Our Safari may be in a million pieces right now but…she looks good sitting there! We took the wheels to Wise Powdercoating in Chico and had them powder coated black. They did an excellent job, were very reasonable, and fast! The original babymoons were re-chromed, and for tires, we went with a Yokohoma P235/75R15 truck tire. WooHooo…Let’s go!
After several months of being derailed by work, we are back on track! We have made a little progress here and there over the last few months, but it doesn’t seem like much. Although, when I finally uploaded our pictures starting in January, yes…January :/, we have accomplished more than I thought!
Our trailer never had an A/C unit. From what we understand the proper placement of an A/C unit, if you wanted to add one, was to cut another hole between the two rear vent holes. To us this seemed crazy. Why wouldn’t you just put it in the center? Then we realized the ribs weren’t continuous at the center vent hole. They stopped half way up on either side. To fix the problem, Dan riveted aluminum channel to the existing ribs and buck riveted it to the outer skin. Now the vent hole will be strong enough to hold a new A/C unit and it will be centered on the roof. I’m happy!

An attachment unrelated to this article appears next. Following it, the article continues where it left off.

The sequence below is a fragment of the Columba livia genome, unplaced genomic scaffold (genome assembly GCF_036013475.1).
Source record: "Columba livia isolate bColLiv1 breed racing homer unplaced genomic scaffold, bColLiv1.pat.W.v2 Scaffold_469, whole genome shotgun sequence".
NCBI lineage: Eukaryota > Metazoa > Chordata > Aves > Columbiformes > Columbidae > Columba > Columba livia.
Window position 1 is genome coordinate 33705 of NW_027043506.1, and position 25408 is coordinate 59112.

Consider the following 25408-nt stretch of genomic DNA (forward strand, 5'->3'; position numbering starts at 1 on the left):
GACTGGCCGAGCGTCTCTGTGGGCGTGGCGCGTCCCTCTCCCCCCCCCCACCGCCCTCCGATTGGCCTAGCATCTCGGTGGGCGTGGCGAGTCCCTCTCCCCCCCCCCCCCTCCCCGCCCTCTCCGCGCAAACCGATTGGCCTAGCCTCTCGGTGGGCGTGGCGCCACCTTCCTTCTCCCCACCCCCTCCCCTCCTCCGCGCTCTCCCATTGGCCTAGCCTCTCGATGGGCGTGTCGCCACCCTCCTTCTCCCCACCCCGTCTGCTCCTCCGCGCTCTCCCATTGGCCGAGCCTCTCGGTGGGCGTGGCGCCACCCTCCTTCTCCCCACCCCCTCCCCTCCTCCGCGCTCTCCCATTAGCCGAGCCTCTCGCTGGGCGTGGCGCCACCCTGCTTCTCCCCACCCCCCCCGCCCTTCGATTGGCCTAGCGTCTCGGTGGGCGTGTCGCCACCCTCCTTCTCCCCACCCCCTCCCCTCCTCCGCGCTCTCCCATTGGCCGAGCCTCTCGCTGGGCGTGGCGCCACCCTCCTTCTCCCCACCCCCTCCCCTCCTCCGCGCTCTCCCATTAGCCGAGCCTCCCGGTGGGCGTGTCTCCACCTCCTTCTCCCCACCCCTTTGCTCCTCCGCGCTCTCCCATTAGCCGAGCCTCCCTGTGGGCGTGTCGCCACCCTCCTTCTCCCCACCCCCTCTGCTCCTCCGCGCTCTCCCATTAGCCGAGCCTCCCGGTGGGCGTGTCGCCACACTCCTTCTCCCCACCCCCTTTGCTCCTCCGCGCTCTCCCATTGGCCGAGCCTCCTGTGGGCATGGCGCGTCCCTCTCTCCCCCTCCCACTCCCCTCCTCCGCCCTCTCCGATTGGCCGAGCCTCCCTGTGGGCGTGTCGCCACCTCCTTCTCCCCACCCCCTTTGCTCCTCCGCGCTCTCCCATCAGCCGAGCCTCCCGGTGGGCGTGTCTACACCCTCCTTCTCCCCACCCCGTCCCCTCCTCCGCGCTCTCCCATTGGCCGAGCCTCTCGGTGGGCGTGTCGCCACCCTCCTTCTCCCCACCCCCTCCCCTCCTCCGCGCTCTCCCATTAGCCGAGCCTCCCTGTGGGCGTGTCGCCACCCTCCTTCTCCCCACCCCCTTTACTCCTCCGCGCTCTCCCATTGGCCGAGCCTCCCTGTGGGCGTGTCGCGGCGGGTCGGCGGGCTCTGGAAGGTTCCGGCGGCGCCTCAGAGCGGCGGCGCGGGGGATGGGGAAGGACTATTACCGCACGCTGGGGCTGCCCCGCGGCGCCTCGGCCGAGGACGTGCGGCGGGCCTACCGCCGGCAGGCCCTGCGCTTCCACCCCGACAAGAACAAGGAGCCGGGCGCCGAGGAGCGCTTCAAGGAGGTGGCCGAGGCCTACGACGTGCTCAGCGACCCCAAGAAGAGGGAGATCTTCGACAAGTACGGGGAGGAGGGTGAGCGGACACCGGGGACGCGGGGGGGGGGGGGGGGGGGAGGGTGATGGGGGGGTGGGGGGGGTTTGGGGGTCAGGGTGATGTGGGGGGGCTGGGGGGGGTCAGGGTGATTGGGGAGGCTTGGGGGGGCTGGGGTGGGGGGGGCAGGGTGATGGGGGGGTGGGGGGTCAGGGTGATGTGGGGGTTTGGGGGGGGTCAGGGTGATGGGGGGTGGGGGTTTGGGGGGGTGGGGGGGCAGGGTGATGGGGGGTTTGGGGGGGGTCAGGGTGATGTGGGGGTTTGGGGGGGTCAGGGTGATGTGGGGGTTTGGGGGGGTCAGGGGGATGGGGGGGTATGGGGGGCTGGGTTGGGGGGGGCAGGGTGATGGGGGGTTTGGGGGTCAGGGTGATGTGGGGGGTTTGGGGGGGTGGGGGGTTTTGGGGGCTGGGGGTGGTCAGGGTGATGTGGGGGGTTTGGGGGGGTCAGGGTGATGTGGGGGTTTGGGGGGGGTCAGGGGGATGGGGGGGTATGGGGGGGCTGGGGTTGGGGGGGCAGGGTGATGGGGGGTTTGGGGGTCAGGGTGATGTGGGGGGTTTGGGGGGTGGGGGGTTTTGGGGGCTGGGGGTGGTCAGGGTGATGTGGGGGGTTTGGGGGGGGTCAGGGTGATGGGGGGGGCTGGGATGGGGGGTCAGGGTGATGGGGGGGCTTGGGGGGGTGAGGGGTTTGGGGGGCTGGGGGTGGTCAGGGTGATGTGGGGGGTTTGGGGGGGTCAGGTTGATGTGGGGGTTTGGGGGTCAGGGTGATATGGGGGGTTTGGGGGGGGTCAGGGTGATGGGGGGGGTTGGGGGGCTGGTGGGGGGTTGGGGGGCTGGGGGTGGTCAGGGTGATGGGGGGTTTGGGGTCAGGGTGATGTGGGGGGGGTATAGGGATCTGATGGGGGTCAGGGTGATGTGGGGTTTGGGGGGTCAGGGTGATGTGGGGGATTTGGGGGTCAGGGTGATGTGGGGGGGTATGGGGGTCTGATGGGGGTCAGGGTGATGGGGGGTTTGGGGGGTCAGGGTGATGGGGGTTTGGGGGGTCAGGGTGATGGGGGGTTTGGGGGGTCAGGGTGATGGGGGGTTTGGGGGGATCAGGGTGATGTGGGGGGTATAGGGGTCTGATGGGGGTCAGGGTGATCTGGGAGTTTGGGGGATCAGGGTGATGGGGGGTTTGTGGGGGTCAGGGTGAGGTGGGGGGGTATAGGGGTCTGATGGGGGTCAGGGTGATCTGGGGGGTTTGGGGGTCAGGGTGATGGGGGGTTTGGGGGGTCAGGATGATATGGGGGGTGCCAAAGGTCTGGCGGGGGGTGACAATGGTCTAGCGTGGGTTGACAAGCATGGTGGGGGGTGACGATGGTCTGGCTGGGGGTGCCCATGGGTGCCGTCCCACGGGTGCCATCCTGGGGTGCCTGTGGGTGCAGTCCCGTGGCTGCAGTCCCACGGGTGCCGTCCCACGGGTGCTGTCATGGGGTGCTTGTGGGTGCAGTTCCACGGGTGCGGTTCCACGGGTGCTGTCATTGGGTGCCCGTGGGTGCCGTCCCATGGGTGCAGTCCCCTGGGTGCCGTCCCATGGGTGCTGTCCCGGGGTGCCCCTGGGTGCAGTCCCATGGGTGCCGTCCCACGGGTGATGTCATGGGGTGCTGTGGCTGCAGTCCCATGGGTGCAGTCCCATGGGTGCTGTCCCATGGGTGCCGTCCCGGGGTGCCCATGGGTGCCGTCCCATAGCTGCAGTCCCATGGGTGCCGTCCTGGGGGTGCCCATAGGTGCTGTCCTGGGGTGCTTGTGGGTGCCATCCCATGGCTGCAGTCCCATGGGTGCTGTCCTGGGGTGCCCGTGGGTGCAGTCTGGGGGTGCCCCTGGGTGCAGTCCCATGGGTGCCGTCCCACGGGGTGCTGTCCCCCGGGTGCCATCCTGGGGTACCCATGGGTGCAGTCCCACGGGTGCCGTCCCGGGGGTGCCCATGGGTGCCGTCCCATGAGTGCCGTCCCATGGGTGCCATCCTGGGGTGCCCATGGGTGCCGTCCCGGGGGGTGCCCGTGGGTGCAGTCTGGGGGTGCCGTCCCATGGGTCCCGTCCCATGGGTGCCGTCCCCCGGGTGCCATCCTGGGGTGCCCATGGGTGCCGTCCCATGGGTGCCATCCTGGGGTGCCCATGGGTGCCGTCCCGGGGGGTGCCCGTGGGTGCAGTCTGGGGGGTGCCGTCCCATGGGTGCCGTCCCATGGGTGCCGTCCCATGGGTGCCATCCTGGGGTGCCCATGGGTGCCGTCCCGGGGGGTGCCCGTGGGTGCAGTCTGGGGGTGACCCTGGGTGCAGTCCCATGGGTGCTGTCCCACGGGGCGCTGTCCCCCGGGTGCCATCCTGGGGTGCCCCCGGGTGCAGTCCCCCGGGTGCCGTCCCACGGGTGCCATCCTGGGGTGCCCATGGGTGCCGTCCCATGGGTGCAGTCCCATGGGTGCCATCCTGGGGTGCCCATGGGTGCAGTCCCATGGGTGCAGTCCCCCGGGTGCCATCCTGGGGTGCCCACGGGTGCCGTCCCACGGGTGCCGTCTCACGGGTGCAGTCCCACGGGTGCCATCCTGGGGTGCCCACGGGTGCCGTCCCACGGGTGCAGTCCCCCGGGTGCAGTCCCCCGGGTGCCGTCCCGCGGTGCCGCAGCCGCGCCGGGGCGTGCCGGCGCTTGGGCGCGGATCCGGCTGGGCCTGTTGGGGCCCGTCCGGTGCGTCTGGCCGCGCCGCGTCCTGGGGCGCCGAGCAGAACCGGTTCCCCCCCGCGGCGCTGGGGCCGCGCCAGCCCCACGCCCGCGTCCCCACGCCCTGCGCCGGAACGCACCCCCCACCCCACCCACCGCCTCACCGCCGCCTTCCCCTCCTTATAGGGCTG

We used Trempro to seal all the seams from the inside, installed all the new wiring, got the new 7-way plug wired up and installed new seals on the two front stationary windows. We insulated behind the end caps and got those big boys back up! It was a challenge for two people so we used some big wood closet rods we had to help support them.
That brings us up to date on our progress since the Holidays! Sure doesn’t seam like much but…we are BACK ON TRACK!
Our trailer has the beautiful, frameless, curved Corning glass windows; and Phillips window latches. The first time we cranked them open, we wondered how in the world they had survived this long. The windows are very thin and the way the latches grab the windows and pull them in is just plain scary. However, after cranking them in and out a few times we are somewhat less intimidated by them!
After all the latches were removed from the trailer, I used our die-grinder with a Scotchbrite pad on it. This is the best way we have found to quickly clean up rusty metal and remove corrosion. Once they were all cleaned up, I primed and painted them and replaced the stop screw. They look as good as new, and after checking prices for new ones, I am THRILLED! I used the same air tool to remove the corrosion from the window screens. Next, I wiped them down with lacquer thinner and sprayed them with clear acrylic lacquer. They look great and ready for the new screen and spline.
We are hoping to get the new floor down this weekend…one step closer to getting the shell back on…woohoo!
Winter has arrived early in Texas…stay warm!